Hi Neil before knowing what Cowanyoung were, we just thought they were monster Yellowtail when sighted in fish shop windows, but they are an important food for large game-fish. 

 

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6 hours ago, Yowie said:

Many many years ago, I caught some cowanyoung in Yowie Bay. They were around the 40cm mark, caught on a little rod with 3 pound line, and they fought rather hard. There were never many of them.

Hi Yowie I remember seeing Ned Kelly fishermen catching what I thought were giant Yakka's off the end of the Cooks River breakwall and have often wondered if they were Cowanyoung

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5 hours ago, noelm said:

I have seen schools like that, no idea what they are up to, breeding maybe? Probably the strangest one I have seen was a school of big Sea Mullet, right out past the shelf, swimming in almost single file, nose to tail, the "line" was probably more than a mile long, never seen it before and don't know anyone who has. Spend time on the water and you see "stuff"

Hi Noelm spending time on the water you do see awesome sights, I reckon they might have been spawning but will never know. You never hear much about Cowanyoung these days

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5 hours ago, frankS said:

Waza. I remember those days well. We would head for the peak in the dark and estimate the time taken on a certain compass bearing to get somewhere close to the mark, then start spotting the landmarks as the sun came up behind our backs. I remember the day we ventured out to the peak and looked for our marks, ( don't know what marks you used ) but I used a couple of smoke chimneys over another set landmark and something else ( can't remember details now ) BUT to my surprise the chimneys were no longer visible, I thought I was going mad and gone to the wrong spot. Anyhow fished blind and still managed some decent Kingies ( which were a by catch for me as I used to target Yellowfin Tuna mostly ) . On returning to shore I learnt that a few days prior to this that they had demolished the chimneys. Think for memory it was the old brick pit OR something like that .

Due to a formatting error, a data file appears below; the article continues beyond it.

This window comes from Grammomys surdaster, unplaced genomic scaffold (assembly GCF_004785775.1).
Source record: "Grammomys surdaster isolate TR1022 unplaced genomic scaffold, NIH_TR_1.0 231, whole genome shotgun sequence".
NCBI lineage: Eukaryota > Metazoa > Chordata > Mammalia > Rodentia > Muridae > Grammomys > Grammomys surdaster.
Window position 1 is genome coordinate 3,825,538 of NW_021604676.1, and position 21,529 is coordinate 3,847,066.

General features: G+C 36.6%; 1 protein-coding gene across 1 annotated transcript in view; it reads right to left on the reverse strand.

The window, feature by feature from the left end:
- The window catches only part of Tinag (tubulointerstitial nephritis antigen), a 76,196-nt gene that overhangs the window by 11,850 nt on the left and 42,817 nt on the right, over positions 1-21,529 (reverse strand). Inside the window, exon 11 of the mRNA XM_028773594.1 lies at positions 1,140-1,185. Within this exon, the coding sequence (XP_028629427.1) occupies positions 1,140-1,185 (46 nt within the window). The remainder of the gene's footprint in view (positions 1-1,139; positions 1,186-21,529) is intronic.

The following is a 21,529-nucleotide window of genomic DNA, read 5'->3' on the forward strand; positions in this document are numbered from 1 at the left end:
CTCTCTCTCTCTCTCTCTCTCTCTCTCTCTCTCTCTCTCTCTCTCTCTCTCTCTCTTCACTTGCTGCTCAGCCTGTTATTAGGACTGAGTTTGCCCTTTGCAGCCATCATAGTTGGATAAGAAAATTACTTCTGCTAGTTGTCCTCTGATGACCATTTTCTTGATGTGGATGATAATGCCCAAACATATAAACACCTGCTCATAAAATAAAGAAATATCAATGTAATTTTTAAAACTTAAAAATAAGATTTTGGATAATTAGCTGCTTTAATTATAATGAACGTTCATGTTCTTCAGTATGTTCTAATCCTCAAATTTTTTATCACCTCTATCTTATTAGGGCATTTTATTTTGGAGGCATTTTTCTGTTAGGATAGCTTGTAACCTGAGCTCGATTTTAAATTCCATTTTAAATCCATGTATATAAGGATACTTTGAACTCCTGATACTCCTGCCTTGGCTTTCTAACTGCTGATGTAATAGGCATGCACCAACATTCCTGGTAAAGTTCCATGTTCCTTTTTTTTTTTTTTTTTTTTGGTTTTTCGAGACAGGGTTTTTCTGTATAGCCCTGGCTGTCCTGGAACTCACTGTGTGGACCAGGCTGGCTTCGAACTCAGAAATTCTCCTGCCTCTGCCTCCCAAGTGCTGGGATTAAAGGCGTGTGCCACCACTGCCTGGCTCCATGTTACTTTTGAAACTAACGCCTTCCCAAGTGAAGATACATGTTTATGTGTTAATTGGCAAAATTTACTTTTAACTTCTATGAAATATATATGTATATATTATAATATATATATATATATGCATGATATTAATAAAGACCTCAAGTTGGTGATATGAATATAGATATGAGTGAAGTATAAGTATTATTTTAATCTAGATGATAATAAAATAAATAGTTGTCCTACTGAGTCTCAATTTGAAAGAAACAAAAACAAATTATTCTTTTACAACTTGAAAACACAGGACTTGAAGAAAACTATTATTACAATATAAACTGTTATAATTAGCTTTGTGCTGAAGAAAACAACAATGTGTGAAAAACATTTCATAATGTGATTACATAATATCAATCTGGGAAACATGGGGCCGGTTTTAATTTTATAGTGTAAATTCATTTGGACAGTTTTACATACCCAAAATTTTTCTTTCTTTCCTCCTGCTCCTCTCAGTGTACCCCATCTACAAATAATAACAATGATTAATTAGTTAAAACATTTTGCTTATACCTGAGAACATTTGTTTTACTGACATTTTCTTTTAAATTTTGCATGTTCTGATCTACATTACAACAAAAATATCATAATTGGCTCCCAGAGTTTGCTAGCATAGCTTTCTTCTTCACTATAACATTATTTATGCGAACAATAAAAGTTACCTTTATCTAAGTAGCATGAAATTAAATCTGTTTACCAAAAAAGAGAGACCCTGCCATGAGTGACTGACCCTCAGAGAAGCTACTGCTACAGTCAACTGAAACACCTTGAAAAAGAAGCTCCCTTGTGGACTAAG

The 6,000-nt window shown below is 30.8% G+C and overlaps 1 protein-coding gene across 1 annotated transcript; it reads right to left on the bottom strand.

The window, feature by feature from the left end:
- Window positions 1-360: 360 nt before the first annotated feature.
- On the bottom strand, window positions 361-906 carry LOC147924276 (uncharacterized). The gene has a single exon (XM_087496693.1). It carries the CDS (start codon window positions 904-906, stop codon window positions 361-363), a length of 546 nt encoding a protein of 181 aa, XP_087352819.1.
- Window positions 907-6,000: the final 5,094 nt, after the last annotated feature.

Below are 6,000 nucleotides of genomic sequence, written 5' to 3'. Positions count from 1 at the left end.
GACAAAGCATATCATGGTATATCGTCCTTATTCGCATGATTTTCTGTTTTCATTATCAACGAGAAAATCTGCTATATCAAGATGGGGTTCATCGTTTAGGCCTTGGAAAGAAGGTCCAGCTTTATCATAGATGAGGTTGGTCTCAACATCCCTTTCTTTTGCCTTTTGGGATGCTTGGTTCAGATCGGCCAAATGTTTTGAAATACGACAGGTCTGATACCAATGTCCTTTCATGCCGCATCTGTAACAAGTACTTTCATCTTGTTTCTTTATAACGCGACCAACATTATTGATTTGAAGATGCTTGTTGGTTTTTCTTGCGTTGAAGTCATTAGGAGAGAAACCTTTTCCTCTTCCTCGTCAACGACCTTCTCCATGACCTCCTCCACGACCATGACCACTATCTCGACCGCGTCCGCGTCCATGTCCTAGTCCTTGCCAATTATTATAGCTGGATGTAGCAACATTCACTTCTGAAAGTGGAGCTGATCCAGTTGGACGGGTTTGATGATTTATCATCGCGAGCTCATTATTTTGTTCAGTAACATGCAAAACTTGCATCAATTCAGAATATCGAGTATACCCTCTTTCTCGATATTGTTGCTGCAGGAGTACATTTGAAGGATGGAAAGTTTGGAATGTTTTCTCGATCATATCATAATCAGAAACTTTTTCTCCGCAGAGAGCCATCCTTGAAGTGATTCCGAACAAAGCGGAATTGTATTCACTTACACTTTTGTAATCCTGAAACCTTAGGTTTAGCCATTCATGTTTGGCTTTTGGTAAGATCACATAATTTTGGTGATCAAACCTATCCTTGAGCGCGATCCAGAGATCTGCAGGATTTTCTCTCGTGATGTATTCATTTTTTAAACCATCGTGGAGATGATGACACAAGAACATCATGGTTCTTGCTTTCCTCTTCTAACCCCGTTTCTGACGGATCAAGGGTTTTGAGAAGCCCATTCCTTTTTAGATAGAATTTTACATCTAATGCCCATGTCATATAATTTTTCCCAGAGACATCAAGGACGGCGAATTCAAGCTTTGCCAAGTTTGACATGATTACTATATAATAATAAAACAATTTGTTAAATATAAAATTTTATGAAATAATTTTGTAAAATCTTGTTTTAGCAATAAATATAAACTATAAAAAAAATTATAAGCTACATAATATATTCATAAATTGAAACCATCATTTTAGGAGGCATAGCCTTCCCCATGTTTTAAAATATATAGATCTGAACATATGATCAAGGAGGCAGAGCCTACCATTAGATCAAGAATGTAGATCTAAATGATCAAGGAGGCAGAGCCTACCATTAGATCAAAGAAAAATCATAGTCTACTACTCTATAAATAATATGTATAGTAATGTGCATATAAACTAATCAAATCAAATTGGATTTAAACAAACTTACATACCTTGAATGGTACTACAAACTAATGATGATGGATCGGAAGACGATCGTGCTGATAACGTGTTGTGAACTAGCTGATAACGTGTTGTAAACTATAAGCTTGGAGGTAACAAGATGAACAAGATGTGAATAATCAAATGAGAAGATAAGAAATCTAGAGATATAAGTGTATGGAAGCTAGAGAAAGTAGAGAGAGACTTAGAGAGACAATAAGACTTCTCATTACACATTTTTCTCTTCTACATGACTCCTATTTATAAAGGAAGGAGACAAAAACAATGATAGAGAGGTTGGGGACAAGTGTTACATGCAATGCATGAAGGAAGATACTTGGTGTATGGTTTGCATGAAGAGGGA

Anyhow had to find new marks to go by and it took some time to find the north peak even with new marks. By the time GPS came available I had ventured to different areas to call my favorites.

I remember seeing boils that covered half of Botany Bay, now you see 1/4 acre boil and think it's large.

Frank

Hi Frank can't remember if it was the chimney over the jail or hospital or the big tree and the block of flats- something like that, but same, needed new marks. 

The huge boils of Tailor always excited me when I was younger- you just knew you were going to get some on anything silver

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5 hours ago, JimC said:

Last year I got the surprise of my life. Motoring slowly up the channel at Sussex Inlet I was amazed to see thousands of sea blackfish congregating in schools over the sand patches. They were waiting to do their thing when the females spawned. Of course they had a one track mind and were not feeding. Two days later they were all gone. This species did not look threatened. It was an incredible sight to witness.